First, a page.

On August 23rd, Toyota launched the 2012 Toyota Camry. The launch is important to Toyota as since 2007 Camry has accounted for 1 in 5 Toyota US sales, and for many years was the best-selling car in the US. Since the last Camry launch, Toyota has faced a multi-million vehicle recall and the devastating Japan earthquake and tsunami that significantly disrupted production. Furthermore, segment competition has evolved significantly since Camry’s last launch, driven by the Sonata, Fusion, and Passat. So in addition to being important based solely on sales, the industry will be watching the launch of 2012 Camry as a leading indicator of the success of Toyota’s resurgence. As a result of the increased attention Compete assessed current market conditions and developed some post-launch scenarios for the Camry.
To assess the baseline market conditions prior to launch, Compete compared today’s Camry against the Accord, Sonata, and Fusion. The comparison leverages Compete’s proprietary in-market automotive shopper metrics, which are based on unique consumers (i.e., no double-counting of consumers doing the same activity more than once in the same month). Those metrics in turn leverage Compete’s patented normalization technology.
Baseline Shopper Volume: 2011 is an atypical year with the combined effects of the recession and the Japan earthquake. After remaining relatively steady at 65,000 – 75,000 for the 1st quarter of 2011, Camry shopper volume increased substantially through July. The gain may reflect Toyota seeking to prime the awareness pump prior to the launch (as a foundation for ads for the 2012 Camry), but it may also reflect a re-start of Toyota advertising in general to the extent ads were suspended in response to low vehicle stocks. Camry’s key competitor, the Accord, shows a similar pattern. In CY 2011 to date, Camry trails the set at approximately 84,000 shoppers.
Goal: The “healthiest” sales are demand driven rather than conversion-driven, and currently Camry leads sales for the set (see table below) despite having the fewest shoppers. A reasonable goal for the 2012 Camry would be to once again lead the set in shoppers. Assuming substantial ad support, a reasonable shopper volume goal for Camry would be as high as 150,000 shoppers at launch, stabilizing at near 120,000 shoppers. For context, the 2007 Camry had 280,000 shoppers during its launch peak, though that was pre-recession, before the current Sonata, Fusion, and Passat were in the mix, and before the wave of Toyota recalls.
Baseline Conversion: As Camry has had fewer shoppers than key rivals, Toyota has used more aggressive conversion of shoppers to buyers to drive sales. As a result, Camry’s average YTD conversion of 29.7% led the competitive set, which averaged 24.4%. Higher end-of-cycle conversion is common as an automaker works to sell-down outgoing inventory, however higher conversion often requires higher incentives.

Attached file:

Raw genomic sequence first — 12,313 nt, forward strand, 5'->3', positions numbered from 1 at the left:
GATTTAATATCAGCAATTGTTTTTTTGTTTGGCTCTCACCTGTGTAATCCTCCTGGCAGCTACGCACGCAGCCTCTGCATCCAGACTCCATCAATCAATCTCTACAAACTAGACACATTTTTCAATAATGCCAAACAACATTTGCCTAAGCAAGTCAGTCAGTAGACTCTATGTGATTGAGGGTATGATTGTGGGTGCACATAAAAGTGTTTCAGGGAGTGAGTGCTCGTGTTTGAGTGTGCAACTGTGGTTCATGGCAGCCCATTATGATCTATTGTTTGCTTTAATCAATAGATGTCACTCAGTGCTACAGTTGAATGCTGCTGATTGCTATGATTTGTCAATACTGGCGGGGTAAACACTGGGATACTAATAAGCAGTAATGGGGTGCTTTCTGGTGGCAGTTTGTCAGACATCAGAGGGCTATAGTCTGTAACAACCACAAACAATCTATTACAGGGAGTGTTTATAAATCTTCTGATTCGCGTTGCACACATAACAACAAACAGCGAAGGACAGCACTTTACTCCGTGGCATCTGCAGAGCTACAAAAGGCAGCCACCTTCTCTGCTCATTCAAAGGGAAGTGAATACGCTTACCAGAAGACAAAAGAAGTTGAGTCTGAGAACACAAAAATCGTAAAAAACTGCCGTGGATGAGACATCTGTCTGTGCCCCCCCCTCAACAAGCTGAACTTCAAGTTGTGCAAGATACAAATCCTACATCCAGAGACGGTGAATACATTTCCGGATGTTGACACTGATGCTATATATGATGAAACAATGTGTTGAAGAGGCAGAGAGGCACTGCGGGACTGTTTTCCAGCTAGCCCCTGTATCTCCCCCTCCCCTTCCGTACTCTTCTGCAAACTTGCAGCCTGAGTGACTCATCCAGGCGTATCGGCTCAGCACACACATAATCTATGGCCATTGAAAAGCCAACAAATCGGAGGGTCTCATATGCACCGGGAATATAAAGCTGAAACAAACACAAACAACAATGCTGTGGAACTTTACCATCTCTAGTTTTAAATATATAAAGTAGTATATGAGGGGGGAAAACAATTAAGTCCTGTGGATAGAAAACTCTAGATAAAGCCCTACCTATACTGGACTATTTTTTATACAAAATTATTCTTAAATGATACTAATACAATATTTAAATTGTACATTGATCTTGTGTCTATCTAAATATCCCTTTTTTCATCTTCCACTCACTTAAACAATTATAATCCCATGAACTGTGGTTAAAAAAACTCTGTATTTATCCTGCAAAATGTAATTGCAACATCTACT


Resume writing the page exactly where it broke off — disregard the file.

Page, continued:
Goal: Conversion often temporarily declines at launch: successful ad spend creates a surplus of shoppers and at the same time incentives typically decrease and dealers may be less willing to negotiate. In addition, it may take a few months for supply, mix, and distribution to be optimized. All of this means lower conversion.
- Target 25,000 retail sales per month: Camry conversion could be as low as 17% during launch with 150,000 shoppers to yield 25,000 retail sales. Conversion would need to recover to 21% if Camry shoppers drop to 120,000. Furthermore, it would need to recover to 25% (near the recent rival set average) if shopper volume settles in at 100,000.
- Target 30,000 retail sales per month: Camry conversion could be as low as 20% during launch with 150,000 shoppers to yield 30,000 retail sales. Conversion would need to recover to 25% if Camry shoppers drop to about 120,000 shoppers. Furthermore, it would need to recover to 30% if shopper volume settles in at 100,000.
- For either sales scenario, retail sales goals could be met with lower conversion if shopper volumes are higher.
The following chart (referencing data in the table above) shows combinations of shoppers and conversion more consistent with demand-driven sales that would yield 25,000 monthly retail sales (blue triangle) and 30,000 monthly retail sales (green diamond). The YTD Camry average is shown as the purple circle.
As the Camry launch plays out over the next few months, we will be looking to assess the following:
- A ramp up in shopper volume high enough to meet sales goals
- Cost-effective launch ad spend (based on dollars spent per shopper generated)
- Launch-typical conversion patterns (lower at the onset, but improving over six months or so to set-typical)
- Solid shopper volume resonance once ad spend ends
- Optimized use of any incentives throughout and after the launch period
- The ability of the Camry to capture spillover demand from rivals’ tactics in the months after the launch
While these metrics will help Toyota quickly assess Camry’s launch performance, the best first step is to create Roadmaps to monitor the success of the launch. These are combinations of realistic shopper volumes and conversions that yield retail sales goals. Roadmaps set expectations and allow Toyota to quickly develop focused responses if the launch goes better—or worse— than expected. If worse, they effectively highlight the extent to which a lack of demand or a lack of conversion is the primary culprit.
Tom Lucido is the Director of Client Services at Millward Brown Digital. He is a graduate of the MA program at Wayne State University in Industrial Organizational Psychology. Connect with Tom on LinkedIn